I grew up with the worst dad on earth. He abandoned my teenage mom before I was born and once spent a week in jail for refusing to pay child support. He was a womanizer. A petty criminal. A drug-dealer. An egomaniac. And a self-proclaimed “artist” who once bet his friends on which of them could sleep with me first. (Nobody won, by the way.)
My hatred for my father was the steering wheel with which I white-knuckled through life. Ending up with the wrong men. Becoming a hard core feminist. Getting a doctorate. Trying to be perfect. Both to impress him and to spite him. I did everything I could to fill the void of “my dad doesn’t love me.” But I ended up doing all the wrong things.
On election night 2008, after learning Obama won, my father committed suicide. In an act of performance art that had started 10 days prior.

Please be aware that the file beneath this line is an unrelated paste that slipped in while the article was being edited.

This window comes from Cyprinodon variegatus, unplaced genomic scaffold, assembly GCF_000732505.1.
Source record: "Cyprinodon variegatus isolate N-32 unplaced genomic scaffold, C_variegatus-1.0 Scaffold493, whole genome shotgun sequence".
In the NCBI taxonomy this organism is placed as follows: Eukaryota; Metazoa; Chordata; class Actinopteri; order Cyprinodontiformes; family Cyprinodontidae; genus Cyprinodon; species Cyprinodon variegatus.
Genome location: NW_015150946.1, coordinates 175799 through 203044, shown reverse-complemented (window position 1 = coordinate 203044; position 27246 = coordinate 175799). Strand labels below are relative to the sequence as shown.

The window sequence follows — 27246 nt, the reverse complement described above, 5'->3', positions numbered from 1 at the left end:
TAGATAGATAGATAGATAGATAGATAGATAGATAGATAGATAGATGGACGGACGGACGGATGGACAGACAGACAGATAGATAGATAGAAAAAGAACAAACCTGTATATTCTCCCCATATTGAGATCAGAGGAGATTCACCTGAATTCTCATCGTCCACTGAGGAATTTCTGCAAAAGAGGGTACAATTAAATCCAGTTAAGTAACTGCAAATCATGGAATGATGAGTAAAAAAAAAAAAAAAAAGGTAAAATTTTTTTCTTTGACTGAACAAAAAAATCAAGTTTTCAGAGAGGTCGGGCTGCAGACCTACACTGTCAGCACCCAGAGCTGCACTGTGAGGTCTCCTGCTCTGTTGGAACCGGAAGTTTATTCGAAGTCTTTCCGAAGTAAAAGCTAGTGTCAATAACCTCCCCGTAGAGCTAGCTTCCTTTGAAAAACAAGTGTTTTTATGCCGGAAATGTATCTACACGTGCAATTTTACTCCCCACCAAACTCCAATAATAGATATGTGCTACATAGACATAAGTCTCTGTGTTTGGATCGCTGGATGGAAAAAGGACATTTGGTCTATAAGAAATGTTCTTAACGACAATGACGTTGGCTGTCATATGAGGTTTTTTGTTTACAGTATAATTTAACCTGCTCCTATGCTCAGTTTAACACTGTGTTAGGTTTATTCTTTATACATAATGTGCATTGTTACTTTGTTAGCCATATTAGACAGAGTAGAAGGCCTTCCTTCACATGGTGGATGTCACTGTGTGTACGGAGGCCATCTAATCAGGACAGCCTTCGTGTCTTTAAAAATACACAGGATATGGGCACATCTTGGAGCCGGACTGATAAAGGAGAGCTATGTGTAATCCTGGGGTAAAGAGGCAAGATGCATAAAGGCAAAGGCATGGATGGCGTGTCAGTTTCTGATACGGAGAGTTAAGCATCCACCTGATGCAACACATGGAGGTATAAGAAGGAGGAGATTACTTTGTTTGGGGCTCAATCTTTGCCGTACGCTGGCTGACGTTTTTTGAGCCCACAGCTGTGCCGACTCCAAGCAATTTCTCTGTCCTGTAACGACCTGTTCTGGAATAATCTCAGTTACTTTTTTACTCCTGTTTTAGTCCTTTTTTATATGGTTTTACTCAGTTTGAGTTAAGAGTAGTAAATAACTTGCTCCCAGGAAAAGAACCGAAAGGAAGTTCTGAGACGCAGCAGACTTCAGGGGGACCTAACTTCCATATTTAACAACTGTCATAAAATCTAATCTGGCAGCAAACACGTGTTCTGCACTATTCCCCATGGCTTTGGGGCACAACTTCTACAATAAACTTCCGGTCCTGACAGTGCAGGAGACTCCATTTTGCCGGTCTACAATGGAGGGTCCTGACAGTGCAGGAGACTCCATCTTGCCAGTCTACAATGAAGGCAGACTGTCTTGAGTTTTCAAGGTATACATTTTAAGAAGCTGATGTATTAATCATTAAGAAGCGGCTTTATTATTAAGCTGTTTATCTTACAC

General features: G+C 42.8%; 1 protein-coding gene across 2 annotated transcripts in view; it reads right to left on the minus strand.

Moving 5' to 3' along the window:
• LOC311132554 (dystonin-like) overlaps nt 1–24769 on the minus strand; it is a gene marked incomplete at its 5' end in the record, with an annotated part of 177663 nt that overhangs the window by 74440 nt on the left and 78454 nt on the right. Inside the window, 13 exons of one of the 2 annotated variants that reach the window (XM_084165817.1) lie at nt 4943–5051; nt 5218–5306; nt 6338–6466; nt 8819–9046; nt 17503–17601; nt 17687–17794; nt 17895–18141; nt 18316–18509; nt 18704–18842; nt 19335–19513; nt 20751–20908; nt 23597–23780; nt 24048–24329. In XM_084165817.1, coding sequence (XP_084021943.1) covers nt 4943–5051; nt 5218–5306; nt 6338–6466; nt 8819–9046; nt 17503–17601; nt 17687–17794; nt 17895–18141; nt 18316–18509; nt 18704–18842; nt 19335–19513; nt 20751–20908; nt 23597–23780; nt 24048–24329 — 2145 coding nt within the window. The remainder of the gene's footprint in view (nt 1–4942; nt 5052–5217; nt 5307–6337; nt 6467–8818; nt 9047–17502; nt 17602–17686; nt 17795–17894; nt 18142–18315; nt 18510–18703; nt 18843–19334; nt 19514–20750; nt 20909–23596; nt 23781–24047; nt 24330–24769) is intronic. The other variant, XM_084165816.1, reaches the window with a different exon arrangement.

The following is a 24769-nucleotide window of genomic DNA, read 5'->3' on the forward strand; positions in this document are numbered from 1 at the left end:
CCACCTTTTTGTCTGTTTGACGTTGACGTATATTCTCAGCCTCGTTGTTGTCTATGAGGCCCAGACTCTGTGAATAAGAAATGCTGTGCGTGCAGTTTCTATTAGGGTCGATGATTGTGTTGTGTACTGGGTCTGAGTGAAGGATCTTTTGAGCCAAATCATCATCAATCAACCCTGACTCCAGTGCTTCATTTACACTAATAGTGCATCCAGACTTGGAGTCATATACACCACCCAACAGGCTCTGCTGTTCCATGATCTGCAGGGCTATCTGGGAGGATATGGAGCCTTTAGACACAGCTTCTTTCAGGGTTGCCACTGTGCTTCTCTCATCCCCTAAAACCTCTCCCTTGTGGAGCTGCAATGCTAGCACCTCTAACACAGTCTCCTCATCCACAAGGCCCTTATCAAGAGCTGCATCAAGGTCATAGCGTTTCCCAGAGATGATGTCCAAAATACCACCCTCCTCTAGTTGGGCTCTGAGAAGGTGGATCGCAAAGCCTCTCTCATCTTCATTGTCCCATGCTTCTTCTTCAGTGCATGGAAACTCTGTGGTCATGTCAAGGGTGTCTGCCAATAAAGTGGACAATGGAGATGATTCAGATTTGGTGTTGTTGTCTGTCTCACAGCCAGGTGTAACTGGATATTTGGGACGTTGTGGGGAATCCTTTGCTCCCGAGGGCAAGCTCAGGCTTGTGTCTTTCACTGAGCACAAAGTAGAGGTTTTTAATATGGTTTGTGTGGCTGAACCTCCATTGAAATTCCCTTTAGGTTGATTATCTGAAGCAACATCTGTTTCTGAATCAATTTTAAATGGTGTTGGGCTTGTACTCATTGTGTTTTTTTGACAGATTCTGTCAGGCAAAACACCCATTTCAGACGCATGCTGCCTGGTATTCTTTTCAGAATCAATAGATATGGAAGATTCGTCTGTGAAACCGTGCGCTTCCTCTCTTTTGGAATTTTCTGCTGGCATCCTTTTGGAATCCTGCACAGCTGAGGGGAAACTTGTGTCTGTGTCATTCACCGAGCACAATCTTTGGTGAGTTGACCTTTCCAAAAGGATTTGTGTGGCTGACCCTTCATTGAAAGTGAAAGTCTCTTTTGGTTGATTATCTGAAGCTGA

He wrote out for me a 38 page, single-spaced “suicide note” in which he chronicles his physical condition as he experiments with how much morphine he can take and still wake up. He also reports on his hopes, fears, pains, regrets, crimes and fantasies. And he had other messages for me there too. Like instructions on what to do with his truck and where I would find his collection of S & M bondage toys. And a bunch of lectures on how I had always been way too hard on him.
Finding that note was the beginning of an odyssey that would lead me all the way to a small town in Montana where I had to deal with the aftermath of his estate—he owned ramshackle houses, a condo he planned to share with a Colombian woman who instead broke his heart, and a collection of detritus—the physical and psychic aftermath of a life.
After he died, I was struck with a boundless, unexpected grief. And in the messy aftershock, I got to know the man I had barely known. I came to understand him, love him and most of all, forgive him. Mad River is a book for anyone who has ever lived their life in response to a parent. Basically, everyone.